Ms. Churley: I will just wrap up by saying, did you hear that thunder again? I think it's really giving us a message here, and I'm sure the government is hearing that and will rethink this bill before us today and just bring in election finance reform. They know what needs to be done.

The Deputy Speaker: Further debate?

Mr. Jerry J. Ouellette (Oshawa): I very much appreciate the opportunity to debate Bill 213. I just wanted to say as well that I'm with the member from Toronto-Danforth in that I too wanted to stay to the end of the month and debate a number of issues because there were a lot of things I wanted to have the opportunity to discuss. I think they would have been far more successful had they gone after caucus tomorrow. Typically, we have our caucuses tomorrow, and it would have been a lot easier in proceeding and getting all these things done.

What I have concerns with in this bill is that Bill 213 is a bit of a mad scramble in order to get out of here, to get broken for the summer and to get off and get the shuffle done and all those things, to give people time to adjust, and quite frankly I'm opposed to that. We have a set House calendar. We should comply with that, and quite frankly, going to the end of June would have been very good.

The areas where I have concern with this bill -- and, when you try to find a copy of the bill, it's so new that it's not even in our desks to have an opportunity to go over it, and that's why it gives us a great deal of concern. Right in the explanatory notes it says, "Proposed section 17.9 details how the Chief Election Officer is to draw names from the permanent register of electors, contact those persons to determine whether they are willing to participate, set up a list and provide it to the minister responsible for democratic renewal."

Then when you get into the legislation, there are a couple of areas here that should be looked at. In 17.8 of the bill, it specifically states, "The Lieutenant Governor in Council may, by regulation" -- and then it goes on to say -- "provide that the minister shall assemble a representative body of electors to consider specified matters relating to the reform, in the context of democratic renewal, of the statutes for which the minister has responsibility." It's pretty broad in that there are a lot of areas that could be looked at here, and I think that possibly a reference to a sitting committee of government would probably, for the makeup of this committee, be far more effective, or at least in part of the review in how the process should take place, would give the opportunity for the members of the House to have some input as well.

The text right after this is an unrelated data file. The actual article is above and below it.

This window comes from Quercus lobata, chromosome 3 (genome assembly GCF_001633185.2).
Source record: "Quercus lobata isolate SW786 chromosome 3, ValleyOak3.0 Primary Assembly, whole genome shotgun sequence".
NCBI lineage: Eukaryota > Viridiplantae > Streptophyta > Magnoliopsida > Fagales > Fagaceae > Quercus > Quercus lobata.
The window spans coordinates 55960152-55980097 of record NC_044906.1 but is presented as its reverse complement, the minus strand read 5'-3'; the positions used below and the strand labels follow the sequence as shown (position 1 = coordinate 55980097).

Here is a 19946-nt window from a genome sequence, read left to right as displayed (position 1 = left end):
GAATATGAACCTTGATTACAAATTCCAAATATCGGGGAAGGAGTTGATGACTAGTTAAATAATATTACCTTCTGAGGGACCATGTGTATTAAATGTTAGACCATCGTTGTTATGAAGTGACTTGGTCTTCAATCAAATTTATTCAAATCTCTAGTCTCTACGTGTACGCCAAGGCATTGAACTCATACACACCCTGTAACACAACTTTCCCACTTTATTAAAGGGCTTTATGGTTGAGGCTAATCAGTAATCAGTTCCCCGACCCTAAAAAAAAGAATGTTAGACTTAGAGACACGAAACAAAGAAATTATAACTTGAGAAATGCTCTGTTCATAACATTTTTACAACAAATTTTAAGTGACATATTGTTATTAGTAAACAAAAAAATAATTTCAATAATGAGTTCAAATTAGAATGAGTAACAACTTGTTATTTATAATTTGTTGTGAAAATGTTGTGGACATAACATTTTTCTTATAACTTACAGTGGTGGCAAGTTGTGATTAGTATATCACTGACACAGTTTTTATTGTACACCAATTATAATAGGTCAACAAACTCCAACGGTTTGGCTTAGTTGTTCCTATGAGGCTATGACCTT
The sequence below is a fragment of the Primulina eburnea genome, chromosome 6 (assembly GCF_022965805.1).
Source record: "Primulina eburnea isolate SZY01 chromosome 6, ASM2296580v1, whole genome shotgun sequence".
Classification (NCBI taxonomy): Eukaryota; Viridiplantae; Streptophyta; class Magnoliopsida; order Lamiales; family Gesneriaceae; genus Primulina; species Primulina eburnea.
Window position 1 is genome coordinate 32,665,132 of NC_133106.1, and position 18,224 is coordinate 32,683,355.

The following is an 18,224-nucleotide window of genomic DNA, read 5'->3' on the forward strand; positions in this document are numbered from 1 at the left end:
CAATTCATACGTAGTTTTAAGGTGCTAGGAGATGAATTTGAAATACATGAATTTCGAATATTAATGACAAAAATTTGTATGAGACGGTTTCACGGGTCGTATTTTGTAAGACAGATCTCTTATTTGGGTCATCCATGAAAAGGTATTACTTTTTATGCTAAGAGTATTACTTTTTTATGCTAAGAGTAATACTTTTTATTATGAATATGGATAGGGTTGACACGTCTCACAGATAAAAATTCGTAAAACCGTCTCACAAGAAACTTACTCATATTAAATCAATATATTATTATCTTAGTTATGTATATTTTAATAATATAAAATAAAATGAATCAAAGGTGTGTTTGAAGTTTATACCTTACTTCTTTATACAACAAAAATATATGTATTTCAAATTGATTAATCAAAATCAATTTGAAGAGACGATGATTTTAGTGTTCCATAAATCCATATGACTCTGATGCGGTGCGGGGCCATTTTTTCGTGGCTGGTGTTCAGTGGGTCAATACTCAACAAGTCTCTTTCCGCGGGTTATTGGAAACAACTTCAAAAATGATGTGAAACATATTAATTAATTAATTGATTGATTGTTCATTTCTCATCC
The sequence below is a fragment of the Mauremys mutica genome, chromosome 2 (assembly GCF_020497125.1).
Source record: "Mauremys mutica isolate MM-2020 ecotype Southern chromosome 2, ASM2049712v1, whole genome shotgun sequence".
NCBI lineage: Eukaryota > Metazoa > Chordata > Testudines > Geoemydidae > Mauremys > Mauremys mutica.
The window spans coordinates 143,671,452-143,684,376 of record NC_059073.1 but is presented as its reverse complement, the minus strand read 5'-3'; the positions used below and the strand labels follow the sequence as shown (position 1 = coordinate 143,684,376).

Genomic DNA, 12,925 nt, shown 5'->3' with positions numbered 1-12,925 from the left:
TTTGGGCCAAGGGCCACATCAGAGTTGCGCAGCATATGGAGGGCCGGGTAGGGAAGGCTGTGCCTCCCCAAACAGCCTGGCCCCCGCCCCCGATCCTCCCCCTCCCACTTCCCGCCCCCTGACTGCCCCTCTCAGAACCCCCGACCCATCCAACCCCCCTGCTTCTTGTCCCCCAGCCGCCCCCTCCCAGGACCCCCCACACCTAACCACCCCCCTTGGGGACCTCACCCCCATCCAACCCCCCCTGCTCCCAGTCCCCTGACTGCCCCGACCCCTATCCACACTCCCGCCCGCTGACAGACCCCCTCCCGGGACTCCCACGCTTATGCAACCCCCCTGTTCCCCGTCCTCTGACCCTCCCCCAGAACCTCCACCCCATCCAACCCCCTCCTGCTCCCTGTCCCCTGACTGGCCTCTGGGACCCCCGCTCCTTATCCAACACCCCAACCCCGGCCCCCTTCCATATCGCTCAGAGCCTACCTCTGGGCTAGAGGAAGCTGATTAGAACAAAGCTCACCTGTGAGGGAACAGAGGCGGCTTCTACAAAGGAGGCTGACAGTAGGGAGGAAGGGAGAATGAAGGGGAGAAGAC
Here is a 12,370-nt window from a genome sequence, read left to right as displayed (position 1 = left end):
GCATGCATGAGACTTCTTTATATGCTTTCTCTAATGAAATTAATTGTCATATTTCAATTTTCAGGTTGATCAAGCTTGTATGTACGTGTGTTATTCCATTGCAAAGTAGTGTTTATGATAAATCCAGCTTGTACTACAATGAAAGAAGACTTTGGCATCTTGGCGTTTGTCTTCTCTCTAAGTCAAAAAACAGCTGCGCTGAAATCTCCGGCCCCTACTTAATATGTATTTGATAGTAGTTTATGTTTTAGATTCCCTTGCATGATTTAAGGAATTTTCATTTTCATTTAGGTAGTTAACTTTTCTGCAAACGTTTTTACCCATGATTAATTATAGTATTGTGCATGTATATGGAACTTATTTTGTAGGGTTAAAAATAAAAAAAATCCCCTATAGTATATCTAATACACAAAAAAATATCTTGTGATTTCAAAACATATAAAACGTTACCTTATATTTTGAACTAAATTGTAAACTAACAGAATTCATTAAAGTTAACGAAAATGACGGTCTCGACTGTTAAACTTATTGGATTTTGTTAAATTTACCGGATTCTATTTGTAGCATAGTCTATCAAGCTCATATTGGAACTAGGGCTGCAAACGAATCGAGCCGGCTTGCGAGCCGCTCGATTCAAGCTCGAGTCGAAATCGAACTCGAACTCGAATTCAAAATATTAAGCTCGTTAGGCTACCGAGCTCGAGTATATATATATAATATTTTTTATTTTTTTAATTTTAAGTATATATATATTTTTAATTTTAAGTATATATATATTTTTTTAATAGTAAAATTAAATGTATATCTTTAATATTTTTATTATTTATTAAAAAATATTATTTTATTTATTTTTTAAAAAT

Under that same clause, 17.8(1)(c), it says, "specify the number of members, and the number of alternates, if any, who shall compose the representative body, and prescribe eligibility criteria for members, and for alternates, if any."Some of the difficulties with that are that some of the other ridings, particularly in the north, are quite large. How large is that committee going to be? Is it going to be able to travel? Is it going to be able to get input? What is the actual function of that committee?